The derived power exponents calculated for scaling to body weight were 1.073 ± 0.193 (±90% confidence limits), 1.379 ± 0.272, 1.089 ± 0.302, and 0.910 ± 0.242 for bench press, bench throw, box squat, and jump squat, respectively. The percent difference in absolute and allometrically scaled relative data between levels of competition is presented in Table 5.
The aim of this investigation was to characterize the differences in strength and power in athletes across different levels of competition in rugby union. As expected, greater absolute strength and power outputs were observed in the athletes who participated in a higher level of rugby union competition. The only measure that did not discriminate between levels of competition was box squat strength between professional and semiprofessional athletes. When performance was normalized for weight, the magnitudes of the difference were reduced for all measures and both bench press and box squat strength could not discriminate between professional and semiprofessional levels of competition.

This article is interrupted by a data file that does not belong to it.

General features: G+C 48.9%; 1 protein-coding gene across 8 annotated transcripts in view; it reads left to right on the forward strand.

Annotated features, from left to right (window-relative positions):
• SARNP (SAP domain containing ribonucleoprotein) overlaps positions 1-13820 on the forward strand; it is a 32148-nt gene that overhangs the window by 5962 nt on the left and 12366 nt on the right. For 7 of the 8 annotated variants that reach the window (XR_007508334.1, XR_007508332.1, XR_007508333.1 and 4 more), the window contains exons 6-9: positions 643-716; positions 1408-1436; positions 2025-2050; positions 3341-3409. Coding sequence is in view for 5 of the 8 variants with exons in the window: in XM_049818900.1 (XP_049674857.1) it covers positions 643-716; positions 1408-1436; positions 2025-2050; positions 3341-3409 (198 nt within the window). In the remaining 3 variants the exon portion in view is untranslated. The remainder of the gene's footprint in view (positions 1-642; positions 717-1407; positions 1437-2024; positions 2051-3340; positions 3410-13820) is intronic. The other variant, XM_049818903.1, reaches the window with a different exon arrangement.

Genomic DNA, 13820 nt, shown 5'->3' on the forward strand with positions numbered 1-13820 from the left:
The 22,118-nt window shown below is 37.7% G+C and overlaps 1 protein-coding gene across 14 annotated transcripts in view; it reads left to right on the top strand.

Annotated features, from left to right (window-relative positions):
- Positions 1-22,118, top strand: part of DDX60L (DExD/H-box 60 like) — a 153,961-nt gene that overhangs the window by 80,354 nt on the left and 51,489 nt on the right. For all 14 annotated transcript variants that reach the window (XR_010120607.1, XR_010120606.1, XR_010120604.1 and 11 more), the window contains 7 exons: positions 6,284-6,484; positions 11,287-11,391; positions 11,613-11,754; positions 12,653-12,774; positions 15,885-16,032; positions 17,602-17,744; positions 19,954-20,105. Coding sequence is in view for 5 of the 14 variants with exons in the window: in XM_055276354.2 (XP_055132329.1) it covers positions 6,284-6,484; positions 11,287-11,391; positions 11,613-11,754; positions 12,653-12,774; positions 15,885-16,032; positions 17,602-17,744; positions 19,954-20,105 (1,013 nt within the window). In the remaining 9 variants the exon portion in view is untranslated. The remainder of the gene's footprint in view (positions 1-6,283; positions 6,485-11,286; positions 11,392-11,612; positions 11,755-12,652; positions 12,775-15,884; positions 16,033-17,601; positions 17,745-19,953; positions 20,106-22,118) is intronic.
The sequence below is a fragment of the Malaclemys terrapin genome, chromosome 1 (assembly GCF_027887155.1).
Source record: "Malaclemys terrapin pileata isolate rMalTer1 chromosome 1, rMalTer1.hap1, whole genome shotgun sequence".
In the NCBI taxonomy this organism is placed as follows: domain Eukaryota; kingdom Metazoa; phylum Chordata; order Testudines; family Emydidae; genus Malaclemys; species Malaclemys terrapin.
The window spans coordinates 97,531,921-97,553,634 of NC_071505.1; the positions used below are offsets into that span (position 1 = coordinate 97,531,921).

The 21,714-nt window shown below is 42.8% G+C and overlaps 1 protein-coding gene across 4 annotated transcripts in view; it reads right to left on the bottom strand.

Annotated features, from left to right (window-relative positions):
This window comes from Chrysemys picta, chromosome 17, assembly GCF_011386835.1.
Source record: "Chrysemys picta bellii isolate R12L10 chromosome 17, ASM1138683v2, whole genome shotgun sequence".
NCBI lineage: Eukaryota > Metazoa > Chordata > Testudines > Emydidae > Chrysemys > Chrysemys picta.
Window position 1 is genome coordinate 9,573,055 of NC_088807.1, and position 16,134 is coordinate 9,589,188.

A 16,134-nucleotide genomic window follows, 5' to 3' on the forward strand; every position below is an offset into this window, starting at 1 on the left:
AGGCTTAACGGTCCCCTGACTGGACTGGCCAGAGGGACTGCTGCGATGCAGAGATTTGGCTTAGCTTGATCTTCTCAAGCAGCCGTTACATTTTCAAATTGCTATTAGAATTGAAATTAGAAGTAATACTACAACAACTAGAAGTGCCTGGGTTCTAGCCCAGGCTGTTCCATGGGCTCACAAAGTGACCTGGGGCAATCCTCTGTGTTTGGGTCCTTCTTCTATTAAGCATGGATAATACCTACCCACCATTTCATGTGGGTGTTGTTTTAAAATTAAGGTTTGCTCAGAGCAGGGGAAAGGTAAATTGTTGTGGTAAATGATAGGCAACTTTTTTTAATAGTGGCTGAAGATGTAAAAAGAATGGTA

The differences in strength and power between the athletes in different levels of competition are likely caused by maturation and body mass. As the level of competition increased, the chronological age and training age of the athletes also became larger (moderate to very large effect sizes). Maturation and training age play a large role in the ability to produce high levels of force and power. Older athletes or athletes with greater training ages will likely have developed more efficient movement patterns in the strength and power tasks assessed, have enhanced ability to activate musculature (e.g., increased synchronization of motor units, decreased antagonist coactivation), and reduced inhibitory feedback from force regulators (e.g., Golgi tendon organs) allowing for greater production of force and power (11,13,26,32).